Our mental landscape

There is no distance in childhood: for a baby, a mother in the other room is gone forever, for a child the time until a birthday is endless. Whatever is absent is impossible, irretrievable, unreachable. Their mental landscape is like that of medieval paintings: a foreground full of vivid things and then a wall. The blue of distance comes with time, with the discovery of melancholy, of loss, the texture of longing, of the complexity of the terrain we traverse, and with the years of travel. If sorrow and beauty are all tied up together, then perhaps maturity brings with it not what Nabhan calls abstraction, but an aesthetic sense that partially redeems the losses time brings and finds beauty in the faraway,”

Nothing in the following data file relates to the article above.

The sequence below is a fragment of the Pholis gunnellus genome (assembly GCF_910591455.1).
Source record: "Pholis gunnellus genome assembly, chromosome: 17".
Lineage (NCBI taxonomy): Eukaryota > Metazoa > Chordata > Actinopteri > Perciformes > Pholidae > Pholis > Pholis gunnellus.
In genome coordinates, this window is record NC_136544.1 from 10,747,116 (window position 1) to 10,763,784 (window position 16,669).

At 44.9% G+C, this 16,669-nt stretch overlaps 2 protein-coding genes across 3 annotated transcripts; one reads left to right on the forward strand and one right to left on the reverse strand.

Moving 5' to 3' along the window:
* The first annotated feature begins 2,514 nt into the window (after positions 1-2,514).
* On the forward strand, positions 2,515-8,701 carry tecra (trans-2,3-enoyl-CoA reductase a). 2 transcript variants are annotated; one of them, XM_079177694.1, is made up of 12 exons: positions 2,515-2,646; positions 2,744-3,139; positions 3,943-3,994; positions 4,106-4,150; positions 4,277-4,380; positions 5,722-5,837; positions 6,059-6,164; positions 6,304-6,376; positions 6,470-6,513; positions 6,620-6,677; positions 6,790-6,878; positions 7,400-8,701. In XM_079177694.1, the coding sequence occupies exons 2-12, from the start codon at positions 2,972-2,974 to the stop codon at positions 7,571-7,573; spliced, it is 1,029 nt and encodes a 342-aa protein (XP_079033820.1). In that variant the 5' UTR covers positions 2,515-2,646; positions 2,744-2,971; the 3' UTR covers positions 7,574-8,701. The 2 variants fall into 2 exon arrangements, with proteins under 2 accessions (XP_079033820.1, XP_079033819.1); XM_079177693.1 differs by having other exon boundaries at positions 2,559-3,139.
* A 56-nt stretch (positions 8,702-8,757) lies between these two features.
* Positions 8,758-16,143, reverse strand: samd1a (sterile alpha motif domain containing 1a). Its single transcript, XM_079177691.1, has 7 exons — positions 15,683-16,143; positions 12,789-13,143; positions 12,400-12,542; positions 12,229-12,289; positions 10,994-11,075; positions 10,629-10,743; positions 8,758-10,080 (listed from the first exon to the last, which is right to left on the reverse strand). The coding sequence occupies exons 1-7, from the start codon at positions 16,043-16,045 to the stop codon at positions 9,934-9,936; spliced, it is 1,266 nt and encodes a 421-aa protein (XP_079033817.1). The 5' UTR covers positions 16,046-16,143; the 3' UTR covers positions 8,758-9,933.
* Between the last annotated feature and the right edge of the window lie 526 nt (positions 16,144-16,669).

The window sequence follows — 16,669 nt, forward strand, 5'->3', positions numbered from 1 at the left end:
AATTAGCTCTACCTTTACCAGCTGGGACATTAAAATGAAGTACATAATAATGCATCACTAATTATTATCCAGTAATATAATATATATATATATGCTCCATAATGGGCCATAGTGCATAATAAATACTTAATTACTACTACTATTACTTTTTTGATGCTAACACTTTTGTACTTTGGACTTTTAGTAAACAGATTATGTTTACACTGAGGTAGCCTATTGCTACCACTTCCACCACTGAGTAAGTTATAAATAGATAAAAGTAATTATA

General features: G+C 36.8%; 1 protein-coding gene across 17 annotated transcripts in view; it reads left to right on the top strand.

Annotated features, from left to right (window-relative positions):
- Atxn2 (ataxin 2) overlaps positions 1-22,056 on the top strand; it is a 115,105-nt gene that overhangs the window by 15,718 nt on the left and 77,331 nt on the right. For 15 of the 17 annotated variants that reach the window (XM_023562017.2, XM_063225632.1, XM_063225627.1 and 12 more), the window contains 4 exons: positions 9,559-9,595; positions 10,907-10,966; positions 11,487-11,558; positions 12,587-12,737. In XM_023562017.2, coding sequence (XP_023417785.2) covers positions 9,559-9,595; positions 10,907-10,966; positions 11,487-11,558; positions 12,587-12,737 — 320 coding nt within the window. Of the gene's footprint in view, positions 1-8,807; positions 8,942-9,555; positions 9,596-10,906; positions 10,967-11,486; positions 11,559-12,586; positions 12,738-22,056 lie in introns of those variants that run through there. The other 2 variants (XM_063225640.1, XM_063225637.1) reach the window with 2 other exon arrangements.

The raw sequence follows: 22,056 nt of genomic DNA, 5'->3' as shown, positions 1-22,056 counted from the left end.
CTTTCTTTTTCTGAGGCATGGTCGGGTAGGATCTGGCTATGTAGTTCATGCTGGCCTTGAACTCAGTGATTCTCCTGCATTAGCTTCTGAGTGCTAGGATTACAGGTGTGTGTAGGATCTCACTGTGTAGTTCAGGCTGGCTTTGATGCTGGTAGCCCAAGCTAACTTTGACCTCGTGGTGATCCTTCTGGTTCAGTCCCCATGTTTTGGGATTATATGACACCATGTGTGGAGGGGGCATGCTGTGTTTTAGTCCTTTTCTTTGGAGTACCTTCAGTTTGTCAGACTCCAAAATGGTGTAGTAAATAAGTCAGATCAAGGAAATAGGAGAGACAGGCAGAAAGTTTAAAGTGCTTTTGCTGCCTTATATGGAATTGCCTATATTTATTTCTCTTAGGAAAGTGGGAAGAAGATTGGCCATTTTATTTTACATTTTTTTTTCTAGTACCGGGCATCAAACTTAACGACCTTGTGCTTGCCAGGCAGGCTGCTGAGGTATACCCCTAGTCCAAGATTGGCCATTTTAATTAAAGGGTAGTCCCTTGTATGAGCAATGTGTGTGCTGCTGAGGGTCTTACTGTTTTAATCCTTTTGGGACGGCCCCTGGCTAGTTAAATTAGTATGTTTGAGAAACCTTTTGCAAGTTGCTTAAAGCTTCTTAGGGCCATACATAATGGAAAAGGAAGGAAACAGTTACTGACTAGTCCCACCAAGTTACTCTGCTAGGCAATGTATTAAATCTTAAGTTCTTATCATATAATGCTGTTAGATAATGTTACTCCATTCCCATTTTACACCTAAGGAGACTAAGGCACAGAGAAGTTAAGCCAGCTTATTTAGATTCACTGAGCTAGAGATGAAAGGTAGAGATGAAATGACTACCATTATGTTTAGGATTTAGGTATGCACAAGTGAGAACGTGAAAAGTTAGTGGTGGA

Rebecca Solnit, from “The Blue of Distance,” A Field Guide to Getting Lost (Viking Penguin, 2005) (from here) 

 

 

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